Tuesday, May 22, 2012

Sorry it took so long!!!

My last post was over a month ago and I apologize for that!! I've been really busy :-/ I took a bus to Stockholm where I saw the city again, experienced a real swedish sauna before taking a two day sea cruise to Tallinn, Estonia and back. I ate traditionally made deer (or bison? or something not normal?) soup in a candle-lit old-style cafe and bought skinny jeans from a Spanish store called Pull & Bear while in Tallinn. It was a CRAZY wild experience and I can't mention it all now, but feel free to ask me about it!

 

The guy in the middle picture passed out on a bench and was oblivious to us stacking all these things on him. Even when we posed next to him for a picture and accidentally knocked it all over...no movement. But then a short while after we left him alone he was up and back on the dancefloor XD


Then after that I went on an ESN trip to Berlin which was also amazing. I have been wanting to visit Germany since my first day of German class in High School and it lived up to its billing. It was quite a different feeling than the other cities I have been in, both because it was bigger than most of them and also because it is "newer" than them with history that I can immediately relate to. It is "newer" in that it was destroyed in WWII and then was oppressed and is now flourishing as a European capital. When touring the city I could feel this, there was a tangible feeling of recovery and progress when walking past a section of the crumbling Berlin Wall next to a shiny skyscraper. Also, when visiting the other places, of course you could tell there was rich history but it wasn't "my" history, nor was it recent enough to relate to. But walking around Berlin and seeing Sachsenhausen Concentration Camp (which we visited on the way to Berlin) was VERY relatable. It is history that my grandparents would have experienced, something recent, and something far more relatable than the wars of kings of centuries ago. The first night we went to a traditional German restaurant to have some crispy pork knuckle. It was pretty good, but a bit too much work to eat for my taste. I asked for water and realized that it was about 3 dollars for a class...so then I ordered a beer. It was bad...but that's probably because I don't like beer :P but afterwards we tipped our waitress and I said to her "We were hoping we could get a picture with you" because she was wearing more traditional German clothing and so she did. Then she says to me "I can take a picture with just you if you want" and I was like "uh what?", really confused, but she was cute so of course I did haha then I walked around Berlin with my friends at night and saw the Brandenburg Gate which is BEAUTIFUL, far more so than during the day. Needless to say, it was great and I wish I could say more!


 



Above you can see the gate at sachsenhausen that says "Work Makes Free" in Sachsenhausen and picture of a weird guy being talked to by the police. I took this picture and the police got super mad at me and rushed at me and yelled at me to delete the pictures. Oops. I guess I missed one ;-)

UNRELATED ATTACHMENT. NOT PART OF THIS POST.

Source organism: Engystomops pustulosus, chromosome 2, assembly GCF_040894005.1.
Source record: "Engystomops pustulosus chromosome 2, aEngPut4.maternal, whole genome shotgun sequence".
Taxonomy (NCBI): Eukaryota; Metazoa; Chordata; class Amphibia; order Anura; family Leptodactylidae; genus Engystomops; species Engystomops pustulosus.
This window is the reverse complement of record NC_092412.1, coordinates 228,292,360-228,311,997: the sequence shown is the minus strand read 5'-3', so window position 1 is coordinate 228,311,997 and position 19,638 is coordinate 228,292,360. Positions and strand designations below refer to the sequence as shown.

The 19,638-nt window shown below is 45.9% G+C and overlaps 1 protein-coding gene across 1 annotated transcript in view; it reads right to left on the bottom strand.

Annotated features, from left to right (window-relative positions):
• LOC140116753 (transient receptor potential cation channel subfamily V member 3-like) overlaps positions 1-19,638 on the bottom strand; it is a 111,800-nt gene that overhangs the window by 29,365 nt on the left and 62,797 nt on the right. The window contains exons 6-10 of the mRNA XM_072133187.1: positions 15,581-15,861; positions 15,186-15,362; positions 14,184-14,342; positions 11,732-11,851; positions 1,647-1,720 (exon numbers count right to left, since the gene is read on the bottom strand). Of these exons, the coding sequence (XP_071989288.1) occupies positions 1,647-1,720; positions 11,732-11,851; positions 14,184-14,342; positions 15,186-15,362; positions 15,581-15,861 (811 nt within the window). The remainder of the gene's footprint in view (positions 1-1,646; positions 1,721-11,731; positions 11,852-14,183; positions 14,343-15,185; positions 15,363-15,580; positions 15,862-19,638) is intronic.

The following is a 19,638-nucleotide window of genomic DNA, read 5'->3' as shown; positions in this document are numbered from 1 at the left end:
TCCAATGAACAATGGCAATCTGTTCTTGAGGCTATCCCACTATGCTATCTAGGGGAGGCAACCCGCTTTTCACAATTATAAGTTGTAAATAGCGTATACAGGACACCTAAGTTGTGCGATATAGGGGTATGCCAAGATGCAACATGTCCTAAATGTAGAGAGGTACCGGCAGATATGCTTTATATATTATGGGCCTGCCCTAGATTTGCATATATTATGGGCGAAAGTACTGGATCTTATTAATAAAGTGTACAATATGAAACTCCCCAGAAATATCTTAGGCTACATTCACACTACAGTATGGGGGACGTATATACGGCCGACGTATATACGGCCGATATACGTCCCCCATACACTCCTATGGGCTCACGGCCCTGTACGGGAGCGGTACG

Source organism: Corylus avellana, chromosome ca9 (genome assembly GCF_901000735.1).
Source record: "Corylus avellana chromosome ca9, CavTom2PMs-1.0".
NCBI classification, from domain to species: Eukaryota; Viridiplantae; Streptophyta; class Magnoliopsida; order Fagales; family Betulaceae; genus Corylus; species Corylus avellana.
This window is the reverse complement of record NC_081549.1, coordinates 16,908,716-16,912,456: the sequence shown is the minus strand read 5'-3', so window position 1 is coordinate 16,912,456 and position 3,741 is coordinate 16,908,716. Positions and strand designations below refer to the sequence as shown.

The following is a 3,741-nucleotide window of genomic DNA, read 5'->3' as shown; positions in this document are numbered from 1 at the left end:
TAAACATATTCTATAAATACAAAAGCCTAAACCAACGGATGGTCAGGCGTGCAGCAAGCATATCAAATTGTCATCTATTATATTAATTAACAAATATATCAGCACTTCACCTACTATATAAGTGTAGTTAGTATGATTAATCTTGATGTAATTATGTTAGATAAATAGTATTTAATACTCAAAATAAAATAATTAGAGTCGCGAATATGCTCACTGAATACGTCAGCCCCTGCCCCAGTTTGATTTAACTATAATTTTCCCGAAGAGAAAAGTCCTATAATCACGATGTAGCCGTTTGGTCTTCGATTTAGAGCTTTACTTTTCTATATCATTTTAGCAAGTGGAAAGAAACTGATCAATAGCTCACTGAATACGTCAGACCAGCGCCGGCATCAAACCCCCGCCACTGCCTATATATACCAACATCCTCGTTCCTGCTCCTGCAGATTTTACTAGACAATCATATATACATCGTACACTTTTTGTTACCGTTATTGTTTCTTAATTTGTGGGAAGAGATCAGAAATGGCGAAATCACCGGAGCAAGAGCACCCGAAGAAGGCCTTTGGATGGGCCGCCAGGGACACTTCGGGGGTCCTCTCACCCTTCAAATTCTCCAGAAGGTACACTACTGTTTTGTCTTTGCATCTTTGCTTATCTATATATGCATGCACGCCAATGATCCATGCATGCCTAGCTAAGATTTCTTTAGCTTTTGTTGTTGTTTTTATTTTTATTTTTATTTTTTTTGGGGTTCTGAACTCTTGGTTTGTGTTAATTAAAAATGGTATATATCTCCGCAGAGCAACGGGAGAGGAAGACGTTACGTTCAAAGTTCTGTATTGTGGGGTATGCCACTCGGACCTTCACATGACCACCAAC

Recently HCO celebrated its birthday which is basically VEISHEA for just our dormitory in Denmark with Danish laws. That means public drinking is fine, streaking is not a problem, etc. So the first major event that I participated in was the Bilka Marathon. I wouldn't usually describe drinking, but this event is just so bizarre and something we couldn't do in the US that I have to. Basically, a group of 100 of us walked 1.5 miles to Bilka (their walmart) to buy about 14 beers (or more if you're a real viking) and then walk back to HCO with our full shopping carts stopping at each of the 14 benches and drinking a beer while talking, having fun, etc. This could never happen in the US. Firstly, public drinking isn't legal. Secondly, our university students would do things to get hurt, to hurt others, or damage property. That's why we can't have nice things :-/ The police actually stopped us once, but only because we were blocking the bike path and they said we just need to be more aware of people wanting to use the bike path for its intended purpose. Danish police are very chill. Beyond that, there were also sport tournaments for football (soccer) and sand volleyball. One of our football players was injured during the Bilka Marathon so I ended up having to play for my kitchens team. They were actually surprised by how "not bad" I was which I took as a compliment. I didn't make us lose the semifinals, and we did ok in the finals (lost in shootouts after a tie game). There was also a few streakers a few different times, but here that's not considered a big deal at all. For getting second, we won a case of beer. Again, would that be a prize in the US at a dormitory event? Probs not. Then, on one of the nights, a tree ended up in the window of our Kitchen. It used to be a yearly tradition to hang a tree out of the window of my kitchen at HCO, but they were threatened with eviction if they kept doing it so they stopped for a couple years. But this year we made t-shirts with a tree hanging out of the window, so what choice did we have? The results speak for themselves. See pictures below :D





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